Morphological and histopathological changes in placentas of pregnancies with intrauterine growth restriction

Vol. 61 No. 2, 2020


Valeria Visan, Raluca Anca Balan, Claudia Florida Costea, Alexandru Carauleanu, Raluca Maria Haba, Mihai Stefan Cristian Haba, Demetra Gabriela Socolov, Raluca Anamaria Mogos, Camelia Margareta Bogdanici, Dragos Nemescu, Daniela Maria Tanase, Mihaela Dana Turliuc, Andrei Ionut Cucu, Dragos Viorel Scripcariu, Bogdan Florin Toma, Razvan Mihai Popovici, Manuela Ciocoiu, Florin Dumitru Petrariu

Aim: The definition of fetal growth restriction (FGR) refers to the incapability of a fetus to achieve the appropriate estimated growth, with expected fetal weight below the 10th percentile calculated for its gestational age. Placental factors and hypoxemia are considered to be essential elements with influence on intrauterine growth restriction (IUGR) and fetal death. The purpose of the present study was to investigate the macroscopic and microscopic pathological findings regarding the placentas in pregnancies complicated by influence on IUGR. Patients, Materials and Methods: Our study included 42 third-trimester pregnant patients admitted to the Cuza Voda Hospital of Obstetrics and Gynecology, Iasi, Romania, in the last three years. Soon after delivery, the 42 placentas were collected and analyzed; 32 placentas came from cases previously diagnosed with influence on IUGR and were included in our study group. Ten other placentas included in the control group were selected from uncomplicated pregnancies. Standard Hematoxylin-Eosin (HE) staining method, as well as Periodic Acid-Schiff (PAS) staining, and immunohistochemical techniques for cluster of differentiation 31 (CD31) and collagen IV were used in order to highlight the morphological features of the studied placentas. Results: Our study revealed that reduced placental dimensions and eccentric umbilical cord insertion are correlated with the birthweight of the fetuses with IUGR (p<0.05). The most common histological finding in our study group was placental infarction later correlated with IUGR, but a certain causality could not be demonstrated, as this finding was also present in normal pregnancies. Other histopathological findings were also present in the influence on IUGR group, such as fibrin deposits, diffuse calcification, chronic villitis, avascular chronical villi, with no significant statistical correlations. CD31 was strongly immunoexpressed in the villous endothelial cells. Collagen IV presented a strong immunoreaction in the basement membrane and mesenchyme of the placental villi. Conclusions: Our study revealed a correlation between the dimensions of the diameters and volume of the maternal placenta and the presence of influence on IUGR. Moreover, it confirms the available data suggesting that the place of insertion of the umbilical cord is correlated with the weight of the fetus. Further studies with extended panel antibodies are needed in order to determine and complete the role of these morphological changes in the development of influence on IUGR.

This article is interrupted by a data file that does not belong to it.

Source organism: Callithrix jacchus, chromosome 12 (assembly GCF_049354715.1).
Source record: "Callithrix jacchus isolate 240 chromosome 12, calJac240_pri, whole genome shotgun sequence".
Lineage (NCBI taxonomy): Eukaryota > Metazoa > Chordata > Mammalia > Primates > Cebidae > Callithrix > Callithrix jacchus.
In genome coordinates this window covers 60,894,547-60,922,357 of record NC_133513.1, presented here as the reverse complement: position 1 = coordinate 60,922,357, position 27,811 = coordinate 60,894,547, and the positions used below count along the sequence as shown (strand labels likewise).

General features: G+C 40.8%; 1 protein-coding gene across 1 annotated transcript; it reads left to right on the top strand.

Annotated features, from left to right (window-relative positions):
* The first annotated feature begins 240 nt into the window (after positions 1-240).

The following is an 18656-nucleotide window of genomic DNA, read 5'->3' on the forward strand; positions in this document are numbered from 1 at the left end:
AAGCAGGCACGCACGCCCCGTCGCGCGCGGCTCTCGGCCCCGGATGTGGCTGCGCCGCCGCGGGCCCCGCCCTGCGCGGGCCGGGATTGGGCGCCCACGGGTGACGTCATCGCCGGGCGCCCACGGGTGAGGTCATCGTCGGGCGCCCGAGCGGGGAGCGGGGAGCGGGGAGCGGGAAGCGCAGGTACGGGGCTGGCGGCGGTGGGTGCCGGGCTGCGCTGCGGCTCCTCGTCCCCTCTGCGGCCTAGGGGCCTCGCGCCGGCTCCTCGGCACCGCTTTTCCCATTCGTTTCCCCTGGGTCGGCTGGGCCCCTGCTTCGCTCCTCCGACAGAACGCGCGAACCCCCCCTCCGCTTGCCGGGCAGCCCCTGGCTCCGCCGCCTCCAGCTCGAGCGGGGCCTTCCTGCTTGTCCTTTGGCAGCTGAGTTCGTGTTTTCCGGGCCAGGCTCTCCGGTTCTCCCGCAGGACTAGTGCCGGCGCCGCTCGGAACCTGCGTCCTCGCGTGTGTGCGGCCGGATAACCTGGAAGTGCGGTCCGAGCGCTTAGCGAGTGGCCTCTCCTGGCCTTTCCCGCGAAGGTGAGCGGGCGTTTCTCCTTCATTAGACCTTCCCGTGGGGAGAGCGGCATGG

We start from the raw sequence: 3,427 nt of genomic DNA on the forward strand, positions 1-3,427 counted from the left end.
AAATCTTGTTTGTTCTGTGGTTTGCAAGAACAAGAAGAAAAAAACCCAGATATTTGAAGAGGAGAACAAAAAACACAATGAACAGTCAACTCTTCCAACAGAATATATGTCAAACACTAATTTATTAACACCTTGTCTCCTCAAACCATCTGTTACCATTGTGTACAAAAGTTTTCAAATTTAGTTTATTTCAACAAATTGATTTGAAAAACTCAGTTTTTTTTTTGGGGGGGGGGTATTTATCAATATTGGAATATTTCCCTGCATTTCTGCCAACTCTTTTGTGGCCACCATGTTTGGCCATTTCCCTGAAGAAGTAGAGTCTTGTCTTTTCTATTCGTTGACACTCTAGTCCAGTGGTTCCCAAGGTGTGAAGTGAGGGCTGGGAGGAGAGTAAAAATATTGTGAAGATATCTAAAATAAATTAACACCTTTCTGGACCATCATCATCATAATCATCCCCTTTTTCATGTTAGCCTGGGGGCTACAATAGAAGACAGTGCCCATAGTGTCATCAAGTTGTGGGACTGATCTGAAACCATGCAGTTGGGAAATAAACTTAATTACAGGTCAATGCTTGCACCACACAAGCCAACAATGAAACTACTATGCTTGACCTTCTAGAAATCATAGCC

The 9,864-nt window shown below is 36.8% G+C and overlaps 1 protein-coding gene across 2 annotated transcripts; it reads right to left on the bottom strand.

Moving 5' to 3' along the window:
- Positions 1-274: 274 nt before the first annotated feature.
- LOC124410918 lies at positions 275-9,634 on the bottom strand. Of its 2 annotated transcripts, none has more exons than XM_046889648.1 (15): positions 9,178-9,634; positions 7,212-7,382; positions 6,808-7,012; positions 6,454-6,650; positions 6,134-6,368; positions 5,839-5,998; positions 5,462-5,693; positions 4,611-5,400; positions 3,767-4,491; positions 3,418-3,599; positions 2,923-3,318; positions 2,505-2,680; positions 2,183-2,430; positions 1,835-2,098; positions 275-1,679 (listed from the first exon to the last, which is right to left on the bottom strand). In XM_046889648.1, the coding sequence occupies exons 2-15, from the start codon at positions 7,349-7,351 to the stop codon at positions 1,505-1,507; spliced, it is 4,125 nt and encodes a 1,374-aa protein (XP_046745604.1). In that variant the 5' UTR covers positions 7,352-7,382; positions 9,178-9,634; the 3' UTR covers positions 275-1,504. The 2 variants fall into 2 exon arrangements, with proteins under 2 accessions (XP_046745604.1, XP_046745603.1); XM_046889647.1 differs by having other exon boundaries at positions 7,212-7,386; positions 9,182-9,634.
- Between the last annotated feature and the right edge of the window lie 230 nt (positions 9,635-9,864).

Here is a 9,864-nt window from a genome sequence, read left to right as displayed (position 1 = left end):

Corresponding author: Claudia Florida Costea, Associate Professor, MD, PhD; e-mail:; Raluca Anca Balan, Associate Professor, MD, PhD; e-mail:

DOI: 10.47162/RJME.61.2.17 Download PDF
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